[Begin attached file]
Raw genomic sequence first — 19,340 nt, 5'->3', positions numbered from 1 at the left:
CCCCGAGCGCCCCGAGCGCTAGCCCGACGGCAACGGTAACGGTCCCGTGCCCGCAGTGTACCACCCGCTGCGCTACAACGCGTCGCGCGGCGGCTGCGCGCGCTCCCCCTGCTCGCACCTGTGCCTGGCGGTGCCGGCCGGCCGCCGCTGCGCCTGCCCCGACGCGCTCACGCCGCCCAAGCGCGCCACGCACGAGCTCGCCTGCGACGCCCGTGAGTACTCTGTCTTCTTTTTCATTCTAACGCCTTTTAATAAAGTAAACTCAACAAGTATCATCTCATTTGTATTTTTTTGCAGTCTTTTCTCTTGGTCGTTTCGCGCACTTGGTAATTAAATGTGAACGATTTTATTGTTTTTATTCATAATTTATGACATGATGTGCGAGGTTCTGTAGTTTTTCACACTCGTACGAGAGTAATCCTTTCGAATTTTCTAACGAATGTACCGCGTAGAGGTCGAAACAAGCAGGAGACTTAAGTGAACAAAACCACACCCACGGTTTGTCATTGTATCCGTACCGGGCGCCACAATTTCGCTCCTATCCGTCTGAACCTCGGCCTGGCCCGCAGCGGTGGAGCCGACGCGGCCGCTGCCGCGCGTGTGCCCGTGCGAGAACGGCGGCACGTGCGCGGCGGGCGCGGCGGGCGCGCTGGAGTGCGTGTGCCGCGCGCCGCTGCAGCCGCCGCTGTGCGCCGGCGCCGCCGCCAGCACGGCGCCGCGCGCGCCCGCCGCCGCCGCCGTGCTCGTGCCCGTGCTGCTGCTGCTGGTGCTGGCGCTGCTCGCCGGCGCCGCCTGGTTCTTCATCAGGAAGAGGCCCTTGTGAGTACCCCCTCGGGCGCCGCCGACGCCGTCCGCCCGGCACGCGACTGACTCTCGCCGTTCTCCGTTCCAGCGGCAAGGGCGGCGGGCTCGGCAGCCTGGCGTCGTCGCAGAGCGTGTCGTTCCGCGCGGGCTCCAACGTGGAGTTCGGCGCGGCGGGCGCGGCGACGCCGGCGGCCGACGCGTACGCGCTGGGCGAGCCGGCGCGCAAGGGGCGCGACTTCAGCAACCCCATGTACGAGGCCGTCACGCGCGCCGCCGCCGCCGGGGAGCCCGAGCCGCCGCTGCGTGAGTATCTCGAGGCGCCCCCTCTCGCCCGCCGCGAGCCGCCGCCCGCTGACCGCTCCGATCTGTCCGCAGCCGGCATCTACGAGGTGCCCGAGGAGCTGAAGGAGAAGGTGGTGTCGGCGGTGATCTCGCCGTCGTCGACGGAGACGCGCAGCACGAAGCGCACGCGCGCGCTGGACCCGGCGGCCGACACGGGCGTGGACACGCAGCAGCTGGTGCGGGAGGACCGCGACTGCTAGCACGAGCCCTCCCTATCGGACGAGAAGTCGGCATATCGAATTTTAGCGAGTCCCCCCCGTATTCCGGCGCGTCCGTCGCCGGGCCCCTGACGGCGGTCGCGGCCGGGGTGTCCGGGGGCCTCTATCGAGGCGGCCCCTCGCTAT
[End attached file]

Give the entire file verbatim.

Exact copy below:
Raw genomic sequence first — 19,340 nt, 5'->3', positions numbered from 1 at the left:
CCCCGAGCGCCCCGAGCGCTAGCCCGACGGCAACGGTAACGGTCCCGTGCCCGCAGTGTACCACCCGCTGCGCTACAACGCGTCGCGCGGCGGCTGCGCGCGCTCCCCCTGCTCGCACCTGTGCCTGGCGGTGCCGGCCGGCCGCCGCTGCGCCTGCCCCGACGCGCTCACGCCGCCCAAGCGCGCCACGCACGAGCTCGCCTGCGACGCCCGTGAGTACTCTGTCTTCTTTTTCATTCTAACGCCTTTTAATAAAGTAAACTCAACAAGTATCATCTCATTTGTATTTTTTTGCAGTCTTTTCTCTTGGTCGTTTCGCGCACTTGGTAATTAAATGTGAACGATTTTATTGTTTTTATTCATAATTTATGACATGATGTGCGAGGTTCTGTAGTTTTTCACACTCGTACGAGAGTAATCCTTTCGAATTTTCTAACGAATGTACCGCGTAGAGGTCGAAACAAGCAGGAGACTTAAGTGAACAAAACCACACCCACGGTTTGTCATTGTATCCGTACCGGGCGCCACAATTTCGCTCCTATCCGTCTGAACCTCGGCCTGGCCCGCAGCGGTGGAGCCGACGCGGCCGCTGCCGCGCGTGTGCCCGTGCGAGAACGGCGGCACGTGCGCGGCGGGCGCGGCGGGCGCGCTGGAGTGCGTGTGCCGCGCGCCGCTGCAGCCGCCGCTGTGCGCCGGCGCCGCCGCCAGCACGGCGCCGCGCGCGCCCGCCGCCGCCGCCGTGCTCGTGCCCGTGCTGCTGCTGCTGGTGCTGGCGCTGCTCGCCGGCGCCGCCTGGTTCTTCATCAGGAAGAGGCCCTTGTGAGTACCCCCTCGGGCGCCGCCGACGCCGTCCGCCCGGCACGCGACTGACTCTCGCCGTTCTCCGTTCCAGCGGCAAGGGCGGCGGGCTCGGCAGCCTGGCGTCGTCGCAGAGCGTGTCGTTCCGCGCGGGCTCCAACGTGGAGTTCGGCGCGGCGGGCGCGGCGACGCCGGCGGCCGACGCGTACGCGCTGGGCGAGCCGGCGCGCAAGGGGCGCGACTTCAGCAACCCCATGTACGAGGCCGTCACGCGCGCCGCCGCCGCCGGGGAGCCCGAGCCGCCGCTGCGTGAGTATCTCGAGGCGCCCCCTCTCGCCCGCCGCGAGCCGCCGCCCGCTGACCGCTCCGATCTGTCCGCAGCCGGCATCTACGAGGTGCCCGAGGAGCTGAAGGAGAAGGTGGTGTCGGCGGTGATCTCGCCGTCGTCGACGGAGACGCGCAGCACGAAGCGCACGCGCGCGCTGGACCCGGCGGCCGACACGGGCGTGGACACGCAGCAGCTGGTGCGGGAGGACCGCGACTGCTAGCACGAGCCCTCCCTATCGGACGAGAAGTCGGCATATCGAATTTTAGCGAGTCCCCCCCGTATTCCGGCGCGTCCGTCGCCGGGCCCCTGACGGCGGTCGCGGCCGGGGTGTCCGGGGGCCTCTATCGAGGCGGCCCCTCGCTAT